The Australian Numismatic Society






COLLECTION SET  1813 - 2013

When I joined the Australian Numismatic Society, Brisbane Branch, in 2003, I was kindly given a series of introductory books to read, which were of  great value and good learning material.

 Amongst them was a black covered book entitled “ The Holey Dollars of New South Wales” by W,J,D Mira and W.J. Noble.. Published in 1988, the book gave details of 275 known specimens of Holey Dollars and their various backgrounds.  I found this fascinating reading and immediately developed a great interest in learning more and possibly acquiring some of these specimens.   I visited a number of auctions around Australia and started collecting coins from ship wrecks, from the early Proclamation series, and especially, Tasmanian items, where I had been born.  These interests helped me acquire coins, which became the subject of various talks given at our ANS Biennial conferences.  These were :-  2006  “Shipwrecked Coins and their stories” , 2008  “Proclamation Coins of Australia and Associated Coinage”  , 2010 “ Van Dieman’s .Land and Beyond”.

Upon re-reading the Mira – Noble book of Holy Dollars, I came up with a new challenging idea----why not collect a FULL DATE SET of all of the coins shown in the book.        Due to my earlier interests, I had already collected a number of original 8 Reale pieces.  I realized that this would take a lot of time and effort and also a fair capital investment.  Little did I know then, that Project 2013 would cost me well over $100,000.! !


I enthusiastically started building a collection of 8 reale  coins and I then realized that in 2013, the bi-centenary of the issue of the Holey Dollar coins was fast approaching.  Also, it would be the Centenary of the Australian Numismatic Society, which was formed in 1913.

Another crazy thought entered my mind.  Why not get A COMPLETE SET OF HOLEY DOLLARS AND DUMPS with the same dates as the ones in the book.

I found an ally in Bruce Canning, a fellow ANS member, who agreed to co-operate with me in this venture.  We agreed to convert the original 8 reale coins to holey dollars and dumps.  Bruce has already given a talk in 2000 at Coffs Harbour on how he prepared equipment to carefully create these changes.  Using the original 8 reale coin, he would create, after many trials & changes, a separate holey dollar and dump similar to how it was done by William Henshall.  This man was a convicted  forger, who was given the task of re-minting the dollars during 1813 and 1814, & also had to change & adapt his equipment many times before the separate 2 coins were satisfactory restructured.

I contacted dealers and auction houses around the world and over a period of 10 years, gradually accumulated a full date set of original 8 reale coins. The last one took about 2 years & was a 1777 coin, which happened also to be my ANS membership number. I discovered that this coin was to go to auction in a town in Texas  U.S.A. early one morning.  I set the alarm for 3am and bid for the coin on my computer , having to raise the bid a number of times.  My suffering wife still thinks I am completely crazy with this unusual and expensive hobby.   Bruce converted these 8 reale coins to holey dollars and dumps and placed them between two perspex pieces.  Included , also, was a 1937 Crown piece, which was also cleaned and used to inscribe the details of our project.  The description used was as follows:-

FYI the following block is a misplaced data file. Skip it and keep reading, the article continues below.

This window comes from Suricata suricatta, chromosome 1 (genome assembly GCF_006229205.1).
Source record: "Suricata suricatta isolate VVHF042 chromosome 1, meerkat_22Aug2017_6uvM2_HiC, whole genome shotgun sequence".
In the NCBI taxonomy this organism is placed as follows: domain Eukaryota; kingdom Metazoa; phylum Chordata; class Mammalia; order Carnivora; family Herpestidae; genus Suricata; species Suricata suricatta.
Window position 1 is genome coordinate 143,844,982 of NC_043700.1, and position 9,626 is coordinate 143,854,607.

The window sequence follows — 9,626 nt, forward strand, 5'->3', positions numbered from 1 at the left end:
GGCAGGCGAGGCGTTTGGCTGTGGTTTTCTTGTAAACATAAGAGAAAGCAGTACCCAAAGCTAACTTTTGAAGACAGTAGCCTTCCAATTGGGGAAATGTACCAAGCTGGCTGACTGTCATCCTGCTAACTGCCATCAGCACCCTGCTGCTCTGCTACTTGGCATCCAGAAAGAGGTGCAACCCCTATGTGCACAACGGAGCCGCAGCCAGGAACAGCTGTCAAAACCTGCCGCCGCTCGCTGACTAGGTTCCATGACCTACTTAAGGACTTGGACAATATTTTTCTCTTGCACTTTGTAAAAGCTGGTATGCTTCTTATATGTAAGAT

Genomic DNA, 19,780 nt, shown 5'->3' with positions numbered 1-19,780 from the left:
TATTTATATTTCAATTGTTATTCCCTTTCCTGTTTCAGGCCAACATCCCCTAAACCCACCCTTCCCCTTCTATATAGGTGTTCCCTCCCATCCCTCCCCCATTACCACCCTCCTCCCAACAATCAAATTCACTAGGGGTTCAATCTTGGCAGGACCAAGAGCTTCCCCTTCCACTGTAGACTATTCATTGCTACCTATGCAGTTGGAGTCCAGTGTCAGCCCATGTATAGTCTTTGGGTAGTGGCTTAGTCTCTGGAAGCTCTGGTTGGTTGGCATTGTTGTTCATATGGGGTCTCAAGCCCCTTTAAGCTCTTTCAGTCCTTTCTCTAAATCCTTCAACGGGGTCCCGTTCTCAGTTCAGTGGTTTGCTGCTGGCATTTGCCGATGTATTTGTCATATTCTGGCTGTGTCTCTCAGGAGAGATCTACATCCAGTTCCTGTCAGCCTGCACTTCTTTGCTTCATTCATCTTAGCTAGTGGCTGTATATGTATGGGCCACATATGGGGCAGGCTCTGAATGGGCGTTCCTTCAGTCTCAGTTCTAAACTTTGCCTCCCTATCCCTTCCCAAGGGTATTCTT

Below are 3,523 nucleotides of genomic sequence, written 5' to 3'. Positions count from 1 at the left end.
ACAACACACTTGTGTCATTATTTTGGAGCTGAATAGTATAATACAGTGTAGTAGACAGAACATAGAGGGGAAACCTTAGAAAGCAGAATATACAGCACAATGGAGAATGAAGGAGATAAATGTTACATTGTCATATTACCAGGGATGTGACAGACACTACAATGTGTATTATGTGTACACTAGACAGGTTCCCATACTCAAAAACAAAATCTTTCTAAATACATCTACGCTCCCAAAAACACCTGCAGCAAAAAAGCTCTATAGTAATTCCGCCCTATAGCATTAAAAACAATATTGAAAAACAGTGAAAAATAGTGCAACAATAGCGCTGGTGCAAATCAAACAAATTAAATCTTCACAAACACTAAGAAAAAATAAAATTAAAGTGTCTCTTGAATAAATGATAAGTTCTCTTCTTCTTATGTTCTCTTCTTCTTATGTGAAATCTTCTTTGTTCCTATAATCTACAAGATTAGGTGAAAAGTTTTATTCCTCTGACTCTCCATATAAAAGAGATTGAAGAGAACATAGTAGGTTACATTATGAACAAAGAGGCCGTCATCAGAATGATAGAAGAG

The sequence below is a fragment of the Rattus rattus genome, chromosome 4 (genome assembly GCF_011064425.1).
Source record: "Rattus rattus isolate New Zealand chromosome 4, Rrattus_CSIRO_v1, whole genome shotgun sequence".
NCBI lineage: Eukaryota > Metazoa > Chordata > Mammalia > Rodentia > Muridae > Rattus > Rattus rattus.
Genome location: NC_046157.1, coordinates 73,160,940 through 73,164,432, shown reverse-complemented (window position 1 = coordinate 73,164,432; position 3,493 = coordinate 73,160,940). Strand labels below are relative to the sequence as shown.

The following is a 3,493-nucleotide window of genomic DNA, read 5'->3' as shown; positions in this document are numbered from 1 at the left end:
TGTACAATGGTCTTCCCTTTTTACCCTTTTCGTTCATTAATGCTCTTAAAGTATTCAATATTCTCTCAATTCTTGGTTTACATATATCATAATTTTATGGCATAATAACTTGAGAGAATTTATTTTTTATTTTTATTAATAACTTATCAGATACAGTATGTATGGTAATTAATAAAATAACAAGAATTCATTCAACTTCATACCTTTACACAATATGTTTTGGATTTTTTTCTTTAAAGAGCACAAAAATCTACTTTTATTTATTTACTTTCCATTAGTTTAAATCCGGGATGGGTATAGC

1813 – BI-CENTENARY – 2013.                                   On the reverse




It is very fascinating to study the 40 holey dollars and dumps and compare them with the 275 coins listed in Mira/Noble’s book  There are 36 different year dates  :-  1757, 1773, and then  1777 continuous to 1810.        I have 40 coins in my collection and 4 years have two different varieties.

1788    The iconic year when the First Fleet landed at Botony Bay in Australia, has a Charles 111 from Mexico mint FM, and another coin from the Potosi mint  P R

1789   The next year has a Charles 111 from Mexico  FM,.  The second coin is very unique as it has  a Charles IV [the only one with a IV]  on the rim, and on the reverse a bust of Charles 111    Mexico mint  F M.

1800   The first coin has Charles 1111 from the Potosi mint P P, and the second is another Charles 1111  from the Mexico mint  F M.

1810  This last year coin has a Ferdinand  VII  from Mexico  H I.     It’s companion is a very rare and unique coin, - a Ferdinand VII  from Lima  J P.    The mint in Lima, Peru, refused to recognize  Bonaparte as King of Spain.   They created their own silver dollar with the legend of the imprisoned Ferdinand VII  alongside an imaginary portrait.   The portrait was far from flattering and is referred to as the “imaginary bust” or “ Hannibal’s Head”   A real holey dollar in 2007,{the only one held in private hands}  was valued in excess of $350,000..

The original coins in the collection come from Mexico, Potosi and Lima mints.  The Assayers Initials, shown on the reverse, confirm the mint place and the date.  A list and summary of these places and dates are shown on pages 10 and 11 of Mira/Noble book , a copy of which is exhibited.

 The first year , 1757, has Ferdinand VI shown and is the only coin known as a Pillar Dollar.    All the other coins are known as “Bust Dollars” as they have the names of Charles {Carolus} 111, from 1773 to 1790,  Charles {Carolus} 1111 from 1791 – 1808, and Ferdinand VII from 1808 – 1810..      In the actual collection, I have a distinguishing pink dot on Ferdinand VI 1757, all the Charles 111 coins and Ferdinand VII  1808 – 1810.        All the Charles 1111 coins have an orange dot.